We put so much vitriol into hating the idea of sharing hallways and classrooms with punks from the other side of the ice skating rink that I don't think any of us ever really stopped to think about how amazing getting an entirely new influx of high school classmates is. For two reasons...

1. Totally new friends

2. Totally new members of the opposite sex

And I should mention at this point that our high school was enormous. Old Bridge is one of the largest townships in New Jersey [Insert New Jersey size joke] and our graduating class ended up being a four-figure number.

You know that feeling you had when you got to college and realized, "Nobody here knows my baggage, nobody here has preconceived notions about me and nobody here knows what a tool I am yet and everyone else is in the same boat as me?" Well imagine getting that feeling junior year of high school, too. It was glorious.

If the schools never combined, I was on the road to two more years of friend zones and pity dates. Instead, I spent the first half of junior year dating girls I had no business dating. Girls that should have been out of my league apparently thought there was something about me worth wasting a Friday night at Brunswick Square Mall for. And I was fine with that.

All the while I began to replenish my friend stock as well. Guys whom I only knew as "that pudgy a-hole from Old Bridge Little League" and "that d-bag who's dad was my driving instructor" suddenly became pretty cool people and, I suppose, vice vera. These Madison Central kids weren't the sweater-vest-wearing elitists they were made out to be. They were actually cool people. Well, some of them, at least.

I still didn't play football or basketball or baseball or even throw the shot put. However, one of the interesting side benefits of the merger was that OBHS got a bunch of new sports that neither school previously had. Looming large among them was lacrosse.

I attended a kind of "get to know what the hell lacrosse is" session in the gymnasium in December. It was hosted by Mr. Pense, my 8th grade art teacher (and not the cool art teacher with the afro, the uncool one). Unbeknownst to anyone at the time, our 8th-grade art teacher was a former Rutgers lacrosse player who dreamed of one day bringing the sport to Old Bridge. He had gotten his wish. Now all he needed was students who could actually play the sport. If that session would be any indication, it wasn't going to be easy.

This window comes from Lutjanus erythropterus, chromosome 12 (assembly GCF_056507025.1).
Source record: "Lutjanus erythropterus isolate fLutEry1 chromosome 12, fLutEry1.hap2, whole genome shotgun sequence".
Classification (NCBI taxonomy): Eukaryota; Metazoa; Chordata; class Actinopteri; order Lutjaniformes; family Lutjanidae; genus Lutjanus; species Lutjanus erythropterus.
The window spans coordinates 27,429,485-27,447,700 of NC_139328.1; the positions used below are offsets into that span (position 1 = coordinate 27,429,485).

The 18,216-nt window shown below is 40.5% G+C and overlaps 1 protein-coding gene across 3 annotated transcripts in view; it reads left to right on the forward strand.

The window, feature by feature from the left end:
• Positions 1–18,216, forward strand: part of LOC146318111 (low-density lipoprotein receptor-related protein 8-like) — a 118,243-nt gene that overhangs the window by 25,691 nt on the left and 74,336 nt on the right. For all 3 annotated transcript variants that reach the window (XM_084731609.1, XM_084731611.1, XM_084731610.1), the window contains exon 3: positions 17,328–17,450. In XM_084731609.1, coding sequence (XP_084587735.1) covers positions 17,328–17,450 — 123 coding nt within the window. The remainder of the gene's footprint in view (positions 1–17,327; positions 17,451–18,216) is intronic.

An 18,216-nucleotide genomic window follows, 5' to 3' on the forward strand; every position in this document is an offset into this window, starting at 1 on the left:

My recollection is that 60 or so guys tried out for the inaugural Old Bridge High School lacrosse team. Of them, only one had any actual organized lacrosse experience. One guy.

If the 1995 season of OBHS lacrosse was a sports movie, it would be more Bad News Bears than Remember The Titans. The first couple practices literally involved learning how to throw a ball, how to catch a ball, how to cradle a ball and what makes an attackman different from a middie which is different from a defeseman.

We turned an old soccer field into our lacrosse field. Instead of getting lacrosse jerseys, we used football jerseys. Guys who were actually on the football team had their names on the back of theirs, the rest of us didn't.

For the most part it was easy for everyone to parse themselves out into positions. The big guys were automatically defensemen, the speedy guys were automatically midfielders and the rest of us became attackmen. Lacking blazing speed, substantial height and amazing stick skills, I fit right in at attack. And somehow, I worked my way into the startling lineup by the time our first scrimmage came around.

I don't remember exactly who we played in that scrimmage but I do remember they were among the best lax programs in the state (I want to say it was Mountain Lakes). We arrived at their field and it was every bit as pristine as the name and reputation suggested. Having only seen our own brand of lacrosse up close, their pre-game drills made them look like pros by comparison. How did they keep catching each other's passes? Did that guy really just shoot the ball behind his back? What in God's name are we doing out here?

The final score of the scrimmage was something like 17-1 and when I tell you that we celebrated that one goal like we had just beaten Virginia for the National Championship, I am not kidding you.

We kept practicing in preparation for our first game and, honestly, it looked about as terrible as you might expect. Our play was more akin to rugby with sticks than anyone one could call lacrosse. Our defensemen were big bruisers but they had a long way to go when it came to shutting down a finely-tuned offense. Our offense was a work-in-progress that was lucky just to keep the ball off the ground during each possession.